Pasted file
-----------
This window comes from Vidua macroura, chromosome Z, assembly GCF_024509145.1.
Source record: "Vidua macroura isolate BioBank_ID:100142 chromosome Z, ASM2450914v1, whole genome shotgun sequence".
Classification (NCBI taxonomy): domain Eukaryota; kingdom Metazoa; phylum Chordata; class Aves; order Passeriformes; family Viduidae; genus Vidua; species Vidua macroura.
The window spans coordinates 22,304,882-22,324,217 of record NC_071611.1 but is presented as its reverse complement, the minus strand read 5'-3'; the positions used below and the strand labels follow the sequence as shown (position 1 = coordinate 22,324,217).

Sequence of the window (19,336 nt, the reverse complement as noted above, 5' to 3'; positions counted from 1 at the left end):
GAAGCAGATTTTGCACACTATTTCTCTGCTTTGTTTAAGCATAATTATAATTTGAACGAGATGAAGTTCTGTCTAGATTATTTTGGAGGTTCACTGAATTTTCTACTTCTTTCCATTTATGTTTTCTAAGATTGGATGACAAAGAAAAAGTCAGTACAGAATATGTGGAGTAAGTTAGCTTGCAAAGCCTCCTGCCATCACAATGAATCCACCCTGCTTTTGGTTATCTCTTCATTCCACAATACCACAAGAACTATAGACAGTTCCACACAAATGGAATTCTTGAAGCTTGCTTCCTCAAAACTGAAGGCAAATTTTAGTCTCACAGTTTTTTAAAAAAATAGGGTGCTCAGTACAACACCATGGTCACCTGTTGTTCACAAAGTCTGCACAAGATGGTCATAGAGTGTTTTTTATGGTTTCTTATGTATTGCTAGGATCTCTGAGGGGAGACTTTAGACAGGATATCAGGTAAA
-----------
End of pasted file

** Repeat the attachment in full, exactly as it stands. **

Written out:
This window comes from Vidua macroura, chromosome Z, assembly GCF_024509145.1.
Source record: "Vidua macroura isolate BioBank_ID:100142 chromosome Z, ASM2450914v1, whole genome shotgun sequence".
Classification (NCBI taxonomy): domain Eukaryota; kingdom Metazoa; phylum Chordata; class Aves; order Passeriformes; family Viduidae; genus Vidua; species Vidua macroura.
The window spans coordinates 22,304,882-22,324,217 of record NC_071611.1 but is presented as its reverse complement, the minus strand read 5'-3'; the positions used below and the strand labels follow the sequence as shown (position 1 = coordinate 22,324,217).

Sequence of the window (19,336 nt, the reverse complement as noted above, 5' to 3'; positions counted from 1 at the left end):
GAAGCAGATTTTGCACACTATTTCTCTGCTTTGTTTAAGCATAATTATAATTTGAACGAGATGAAGTTCTGTCTAGATTATTTTGGAGGTTCACTGAATTTTCTACTTCTTTCCATTTATGTTTTCTAAGATTGGATGACAAAGAAAAAGTCAGTACAGAATATGTGGAGTAAGTTAGCTTGCAAAGCCTCCTGCCATCACAATGAATCCACCCTGCTTTTGGTTATCTCTTCATTCCACAATACCACAAGAACTATAGACAGTTCCACACAAATGGAATTCTTGAAGCTTGCTTCCTCAAAACTGAAGGCAAATTTTAGTCTCACAGTTTTTTAAAAAAATAGGGTGCTCAGTACAACACCATGGTCACCTGTTGTTCACAAAGTCTGCACAAGATGGTCATAGAGTGTTTTTTATGGTTTCTTATGTATTGCTAGGATCTCTGAGGGGAGACTTTAGACAGGATATCAGGTAAA